Turbidity exceeded limit by 120x, uranium and possible carcinogens found in samples
Today the Grassy Narrows First Nation declared a state of emergency over unsafe drinking water conditions in the community. The community has started delivering bottled water door to door to ensure that their families, many of which have already been impacted by mercury poisoning, have safe drinking water.
Drinking water tests done by the Ontario Ministry of the Environment found turbidity at a level 120 times the safety limit. Chemicals that are possible human carcinogens were also present at elevated levels.
Parts of the community have been on a “Do Not Consume” water order for over 2 years due to elevated levels of uranium, while the entire community has been on a “Boil Water” order for over a year. However, boiling water does not remove the chemicals that are a possible carcinogen
The boil water advisory was issued after a drinking water specialist from the Ministry of the Environment began visiting the treatment plant and monitoring the drinking water in May 2014. He quickly found that turbidity levels were at 120 NTU, while the health limit for turbidity is 1 NTU and the guideline goal is 0.1 NTU.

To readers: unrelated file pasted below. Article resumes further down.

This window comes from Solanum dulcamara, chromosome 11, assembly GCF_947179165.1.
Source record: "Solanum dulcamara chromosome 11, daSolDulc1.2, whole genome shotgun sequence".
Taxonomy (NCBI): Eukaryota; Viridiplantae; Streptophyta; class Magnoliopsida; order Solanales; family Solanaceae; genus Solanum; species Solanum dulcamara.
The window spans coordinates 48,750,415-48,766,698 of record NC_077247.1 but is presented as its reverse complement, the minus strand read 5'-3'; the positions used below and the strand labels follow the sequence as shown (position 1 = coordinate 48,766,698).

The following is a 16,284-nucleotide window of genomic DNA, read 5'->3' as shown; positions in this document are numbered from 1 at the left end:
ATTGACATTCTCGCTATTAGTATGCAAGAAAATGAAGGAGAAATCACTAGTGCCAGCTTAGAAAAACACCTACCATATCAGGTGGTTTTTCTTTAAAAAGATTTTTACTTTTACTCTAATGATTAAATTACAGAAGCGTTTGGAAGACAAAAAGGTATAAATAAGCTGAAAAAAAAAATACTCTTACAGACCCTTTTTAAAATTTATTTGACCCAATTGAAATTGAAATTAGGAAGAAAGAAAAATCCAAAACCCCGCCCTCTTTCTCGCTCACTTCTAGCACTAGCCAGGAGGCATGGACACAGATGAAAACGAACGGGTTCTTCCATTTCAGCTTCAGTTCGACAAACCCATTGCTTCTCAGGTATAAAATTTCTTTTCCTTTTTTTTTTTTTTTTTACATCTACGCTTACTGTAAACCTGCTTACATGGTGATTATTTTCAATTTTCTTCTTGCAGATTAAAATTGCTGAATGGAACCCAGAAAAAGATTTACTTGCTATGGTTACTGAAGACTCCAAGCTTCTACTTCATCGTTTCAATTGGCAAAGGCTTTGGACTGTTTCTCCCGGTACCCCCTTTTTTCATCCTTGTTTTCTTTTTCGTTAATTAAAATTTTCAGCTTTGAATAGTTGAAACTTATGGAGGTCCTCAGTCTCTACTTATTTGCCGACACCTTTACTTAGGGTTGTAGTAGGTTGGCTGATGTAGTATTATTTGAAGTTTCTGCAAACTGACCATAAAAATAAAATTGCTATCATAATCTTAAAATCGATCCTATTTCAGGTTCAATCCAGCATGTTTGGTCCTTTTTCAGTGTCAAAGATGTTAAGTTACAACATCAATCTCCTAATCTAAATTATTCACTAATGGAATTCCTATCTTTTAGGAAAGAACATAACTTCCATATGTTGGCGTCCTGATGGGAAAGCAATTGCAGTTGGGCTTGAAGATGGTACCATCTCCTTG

Further testing this summer identified tricholormethanes (THMs), haloacetic acids (HAAs), and hexaclorcyclopentadiene in the drinking water. These are disinfectant byproducts (DBPs) that are likely created when chlorine treatment reacts with organic matter in the turbid water. DBPs are considered to be a possible human carcinogen and have been linked to cancer of the liver and bladder. They are not removed by boiling.
Basic parts of the water treatment plant are missing while others are broken. The low-income community lacks funds to carry out the necessary repairs and upgrades.
Water treatment on reserves is primarily a federal responsibility.
The CBC reported in June that Aboriginal Affairs held back more than $1 billion in promised spending for social services over the last five years, more than any other federal department.
As outlined in the Alternative Federal Budget, the Council of Canadians is calling for a national water policy that includes a 10-year plan investing $4.7 billion for water and wastewater facilities on First Nation reserves. To send a letter to Prime Minister Stephen Harper and prime minister hopefuls Liberal Party Leader Justin Trudeau and NDP Leader Thomas Mulcair demanding a national water policy, click here.